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Comorbidity of Affective and SUD
• ECA: 32% of Affective d/o pts had SUD
• Among those with MDD:
– 16.5% had alcohol use disorder
– 18% had drug use disorder
• Among those with Bipolar disorder:
– 56.1% had substance use disorder
• In both the ECA and the NCS, Bipolar d/o
was the axis I condition most likely to also
have a SUD comorbidity.
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Diagnostic Difficulties
• Diagnostic difficulties at the interface of
SUD and Affective disorders are reflected
in varying prevalence rates across studies
• In some cases of “true” affective disorder,
substance use predates onset of affective
symptoms i.e. “which came first” may not
help you distinguish.
39
Diagnostic Difficulties
• Periods of abstinence, while extremely
helpful in clarifying diagnosis are…
– Often inaccurately reported
– Sometimes never present or too short to be
useful
– Often characterized by the dysphoria of
untreated alcoholism / addiction
– Occasionally characterized by exposure to
prescription medications that further
complicate diagnostic clarity e.g.
sedative/hypnotics, opiates, stimulants
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Diagnostic Difficulties
• For example, a recent study of 207 cocaine
addicts using the DIS (diagnostic interview
schedule) found…
– Current rate of affective illness 17%
– Lifetime prevalence of affective illness 28%
– 65% of subjects reported that drug use onset
preceded affective illness onset
– The primary problem with all these studies is that
they simply haven’t been done rigorously in
recovering populations
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Diagnostic Confusion
• Stimulant and alcohol intoxication can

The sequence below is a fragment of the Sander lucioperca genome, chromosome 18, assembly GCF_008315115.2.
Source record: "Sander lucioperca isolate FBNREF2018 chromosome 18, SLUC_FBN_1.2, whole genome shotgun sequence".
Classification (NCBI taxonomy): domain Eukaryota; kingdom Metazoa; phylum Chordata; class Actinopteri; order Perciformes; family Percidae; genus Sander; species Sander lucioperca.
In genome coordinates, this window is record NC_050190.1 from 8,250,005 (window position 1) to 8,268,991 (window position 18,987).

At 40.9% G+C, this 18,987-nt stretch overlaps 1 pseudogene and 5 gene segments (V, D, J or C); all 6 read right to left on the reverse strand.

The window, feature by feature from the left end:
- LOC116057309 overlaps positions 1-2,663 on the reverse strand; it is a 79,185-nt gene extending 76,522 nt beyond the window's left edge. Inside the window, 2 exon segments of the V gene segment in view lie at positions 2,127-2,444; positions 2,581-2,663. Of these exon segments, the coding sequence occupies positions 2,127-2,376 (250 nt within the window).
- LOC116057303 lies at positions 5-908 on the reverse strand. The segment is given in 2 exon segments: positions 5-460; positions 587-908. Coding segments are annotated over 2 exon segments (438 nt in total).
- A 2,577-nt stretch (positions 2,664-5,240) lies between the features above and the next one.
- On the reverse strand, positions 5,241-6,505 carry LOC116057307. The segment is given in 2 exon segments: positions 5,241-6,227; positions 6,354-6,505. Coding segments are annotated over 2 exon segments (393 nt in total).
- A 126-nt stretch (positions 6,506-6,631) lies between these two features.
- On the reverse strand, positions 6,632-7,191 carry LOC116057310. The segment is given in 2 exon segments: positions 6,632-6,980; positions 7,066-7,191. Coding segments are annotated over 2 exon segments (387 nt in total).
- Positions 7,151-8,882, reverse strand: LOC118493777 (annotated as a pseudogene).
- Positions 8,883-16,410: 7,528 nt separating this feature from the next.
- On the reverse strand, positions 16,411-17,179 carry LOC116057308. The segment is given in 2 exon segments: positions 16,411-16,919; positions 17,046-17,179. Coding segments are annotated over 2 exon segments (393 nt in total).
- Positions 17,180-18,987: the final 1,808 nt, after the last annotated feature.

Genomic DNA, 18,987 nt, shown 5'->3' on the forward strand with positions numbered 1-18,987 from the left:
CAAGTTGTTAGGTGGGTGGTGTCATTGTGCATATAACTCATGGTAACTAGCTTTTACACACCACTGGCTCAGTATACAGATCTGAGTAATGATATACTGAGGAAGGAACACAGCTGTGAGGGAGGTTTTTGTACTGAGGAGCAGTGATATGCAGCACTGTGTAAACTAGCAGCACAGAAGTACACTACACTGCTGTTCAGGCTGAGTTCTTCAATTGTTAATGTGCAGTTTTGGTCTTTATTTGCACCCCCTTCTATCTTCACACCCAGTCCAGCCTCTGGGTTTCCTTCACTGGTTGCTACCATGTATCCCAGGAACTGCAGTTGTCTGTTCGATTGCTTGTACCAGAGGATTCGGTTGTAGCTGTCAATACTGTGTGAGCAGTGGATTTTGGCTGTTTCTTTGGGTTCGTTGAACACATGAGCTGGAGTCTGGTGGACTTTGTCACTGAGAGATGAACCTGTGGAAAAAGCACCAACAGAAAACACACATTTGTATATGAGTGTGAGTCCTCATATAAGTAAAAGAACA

produce symptoms indistinguishable from
mania or hypomania
• Withdrawal from these agents is
frequently indistinguishable from
depression and dysthymia
• Withdrawal from CNS depressants can
produce anxiety and agitation
• PAWS
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Some problems with diagnosis
• Substances induce
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• Psychiatric disorders
overlap
symptoms
“The best wayoften
to
clarify
with each other
• Multiple
psychiatric
diagnosis is
through
comorbidities can be
e.g.a
depression
observation common,
during
and anxiety disorders.
• Many psychiatric
period of abstinence”
disorders are cyclic and
psychiatric symptoms
Withdrawal mimics
psychiatric disorders
Protracted withdrawal
states not-well defined
and mimic primary
psychiatric conditions
Clean time vs. Dry Time
Substances can cause OR
exacerbate psychiatric
syndromes.
•
timing of dx difficult
Initial onset of a “true”
psychiatric disorder can
be precipitated by
substance intoxication or
withdrawal.
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Diagnostic Confusion
• Mania is generally easier to diagnose than
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depression in people with a SUD
Manic symptoms induced by substance use tend
to resolve in days; depressive symptoms can
take weeks or in some cases, months
Methamphetamine and hallucinogens can be the
exception to this rule, as substance-induced
mania with these agents can persist for weeks.
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Dorus et al 1987
• 171 inpatients in
80
•
60
% depressed
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EtOH-treatment
National prevalence
estimate for current
MDD is 5%